Last week, the East African Community Council of Ministers and Heads of Organs and Institutions held a day long retreat in Kigali to discuss the salient challenges affecting the bloc and seek ways to get the integration process back on track.
The retreat came at a time when various regional joint projects have stalled while other multiple initiatives are yet to achieve the desired impact.
Below are the top 5 issues that shaped the agenda of the summit:
Non-compliance with signed Protocols
Despite awareness of the impact of implementation of integration initiatives such as common market protocol, the EAC secretariat said some partner states are yet to harmonise their national laws, policies and systems hence rendering the protocols ineffective.
The secretariat further noted that beyond the protocols, there also exists other barriers to integration such as tariff and non-tariff barriers at Customs and Immigration desks in some Partner States.
Liberat Mfumukeko the EAC Secretary General said that it is not uncommon to receive complaints from citizens on challenges experiences at immigration desks including illegal arrests.
“These include the denial of entry into a Partner State without being furnished with the reasons for the denial; the confiscation of travel documents by immigration officials upon arrival into a Partner State followed by the requirement to report to a police station daily, similarly without due process. Students enrolled in Universities different from their Partner State of origin being charged tuition fees as an International Student,” he said on Friday.
Lack of citizens’ awareness
A majority of East African Region citizens does not understand regional integration and the East African Community integration agenda. Others are skeptical of the initiatives hence low, the secretariat said.
According to surveys conducted by the bloc, a large section of citizens within the region appreciate the benefits of integration but remain skeptical of the EAC agenda.
This they say calls for the need to create awareness on regional integration, various EAC policies that can serve their national and perhaps personal interests.
A random spot check by The New Times on Kigali city residence on their understanding of EAC and the integration agenda showed that there is a lot of awareness raising required.
A majority of those interviewed knew little about the body’s organs or mandate as well as deliverables.
Financial liquidity issues
Financial challenges are not a new concern for the East African Community. Over the recent years, complaints by the secretariat on inability to conduct their affairs due to lack of finances has become common.
The recent retreat was no different, the secretariat continued to decry severe liquidity issues caused by lack and late disbursements by partner states.
For instance, as at January 30th 2019, contributions by Partner States towards the EAC Main Budget stood at 45 per cent, several activities have been postponed due to lack of funds.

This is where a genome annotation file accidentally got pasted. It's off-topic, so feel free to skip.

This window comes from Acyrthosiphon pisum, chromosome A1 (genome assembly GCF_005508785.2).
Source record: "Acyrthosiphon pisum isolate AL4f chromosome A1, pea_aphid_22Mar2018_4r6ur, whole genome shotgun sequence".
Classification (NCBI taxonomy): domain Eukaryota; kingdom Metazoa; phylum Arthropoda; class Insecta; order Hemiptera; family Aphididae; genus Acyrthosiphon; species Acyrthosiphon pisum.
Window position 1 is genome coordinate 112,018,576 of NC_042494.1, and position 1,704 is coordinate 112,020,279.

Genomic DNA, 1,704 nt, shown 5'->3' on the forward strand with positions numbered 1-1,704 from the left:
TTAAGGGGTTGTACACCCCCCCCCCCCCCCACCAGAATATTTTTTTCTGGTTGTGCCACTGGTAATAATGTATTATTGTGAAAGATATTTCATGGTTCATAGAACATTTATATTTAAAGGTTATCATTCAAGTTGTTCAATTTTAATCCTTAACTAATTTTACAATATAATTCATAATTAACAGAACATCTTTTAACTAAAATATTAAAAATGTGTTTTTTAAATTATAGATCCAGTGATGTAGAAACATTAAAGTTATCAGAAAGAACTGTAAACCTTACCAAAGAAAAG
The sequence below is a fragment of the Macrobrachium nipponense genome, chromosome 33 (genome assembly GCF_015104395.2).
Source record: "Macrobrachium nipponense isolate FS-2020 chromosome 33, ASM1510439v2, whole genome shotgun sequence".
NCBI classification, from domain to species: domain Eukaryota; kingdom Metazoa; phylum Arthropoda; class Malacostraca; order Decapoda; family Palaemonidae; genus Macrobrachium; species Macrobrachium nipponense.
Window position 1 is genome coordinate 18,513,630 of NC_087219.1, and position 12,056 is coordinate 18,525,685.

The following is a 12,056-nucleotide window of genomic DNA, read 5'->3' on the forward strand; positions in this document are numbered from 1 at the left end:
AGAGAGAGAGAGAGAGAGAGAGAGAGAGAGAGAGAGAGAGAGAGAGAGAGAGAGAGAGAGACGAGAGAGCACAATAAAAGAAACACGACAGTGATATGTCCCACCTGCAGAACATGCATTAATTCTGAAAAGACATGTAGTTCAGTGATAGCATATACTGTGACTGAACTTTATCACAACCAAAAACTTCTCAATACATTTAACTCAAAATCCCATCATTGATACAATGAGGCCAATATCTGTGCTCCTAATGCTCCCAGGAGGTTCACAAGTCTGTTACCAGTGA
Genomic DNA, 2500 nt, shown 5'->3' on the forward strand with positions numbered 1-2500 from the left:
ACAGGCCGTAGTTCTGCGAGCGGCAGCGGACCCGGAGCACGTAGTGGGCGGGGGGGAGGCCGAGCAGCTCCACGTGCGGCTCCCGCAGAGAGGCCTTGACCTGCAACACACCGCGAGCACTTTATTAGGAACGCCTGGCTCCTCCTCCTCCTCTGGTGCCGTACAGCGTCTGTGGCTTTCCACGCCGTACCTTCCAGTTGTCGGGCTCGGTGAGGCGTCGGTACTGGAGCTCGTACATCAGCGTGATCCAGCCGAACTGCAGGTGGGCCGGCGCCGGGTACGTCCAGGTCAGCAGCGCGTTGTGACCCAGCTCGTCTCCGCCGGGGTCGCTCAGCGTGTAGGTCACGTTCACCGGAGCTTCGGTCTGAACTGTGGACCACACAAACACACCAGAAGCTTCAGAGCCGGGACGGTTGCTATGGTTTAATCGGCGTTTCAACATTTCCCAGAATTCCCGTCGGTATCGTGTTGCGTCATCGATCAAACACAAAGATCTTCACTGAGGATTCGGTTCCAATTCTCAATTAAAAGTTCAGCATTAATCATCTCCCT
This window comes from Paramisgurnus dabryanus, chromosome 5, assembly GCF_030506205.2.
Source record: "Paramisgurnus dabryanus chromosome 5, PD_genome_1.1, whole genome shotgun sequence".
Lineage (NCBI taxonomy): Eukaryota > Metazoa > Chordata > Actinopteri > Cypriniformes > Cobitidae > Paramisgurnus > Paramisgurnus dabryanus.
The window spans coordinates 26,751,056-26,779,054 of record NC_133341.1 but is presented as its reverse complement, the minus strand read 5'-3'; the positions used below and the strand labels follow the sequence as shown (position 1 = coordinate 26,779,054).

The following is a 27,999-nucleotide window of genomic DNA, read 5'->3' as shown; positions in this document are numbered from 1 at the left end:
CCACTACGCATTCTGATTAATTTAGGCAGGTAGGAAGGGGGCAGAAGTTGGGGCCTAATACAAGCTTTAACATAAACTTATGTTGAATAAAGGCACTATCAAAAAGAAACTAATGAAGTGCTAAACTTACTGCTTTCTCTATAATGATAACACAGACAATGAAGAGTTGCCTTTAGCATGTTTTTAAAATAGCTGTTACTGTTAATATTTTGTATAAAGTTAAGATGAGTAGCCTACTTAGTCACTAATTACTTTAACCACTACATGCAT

At the moment 50 per cent of the EAC main budget is donor funded which has also put the ownership of its agenda in questions.
The need to identify alternative sustainable financing mechanisms for the community has been in consideration for several years now with little progress made.
Minister of Foreign Affairs and International Cooperation, Richard Sezibera addresses participants. Village Urugwiro.
Long decision-making processes
The decision making process of the bloc was said to be long, tedious and somewhat unnecessary.
“There is need to review our decision making process to ensure efficiency and timeliness. There are issues that have been on the table for more than eight years. Good examples are the institutional review and the alternative financing mechanisms for the community. While the two processes have a great bearing in the running of the EAC, they have been on the discussion table for too long,” Mfumukeko said.
Key stakeholders no involved in decision making
To make progress impactful, integration and development of the community, stakeholders such as the business community felt that there is need for inclusion in decision making to decide on priority areas.
By their own admission, the secretariat admitted that they have since realized that they have not adequately involved the stakeholders.
“We are not effectively involving our key stakeholders, such as the private sector, civil society and other interest groups, in our decision-making processes,” the secretariat said.
Other issues which featured prominently include lack of attendance of meetings which affected quorum which had seen a number of meetings postponed or cancelled causing delay in making some decisions and implementing key activities. Burundi and South Sudan for instance failed to attend the recent retreat.
The EAC Staff rules, salaries and regulations were also said to be outdated as they were last reviewed in the year 2006 and had not been updated to take into context on changes and developments since.
Minister of State of EAC affairs Olivier Nduhungirehe said that by addressing the above and other issues, they seek to improve the relevance of the bloc to in bringing citizens closer and increasing opportunities for stakeholders in the process.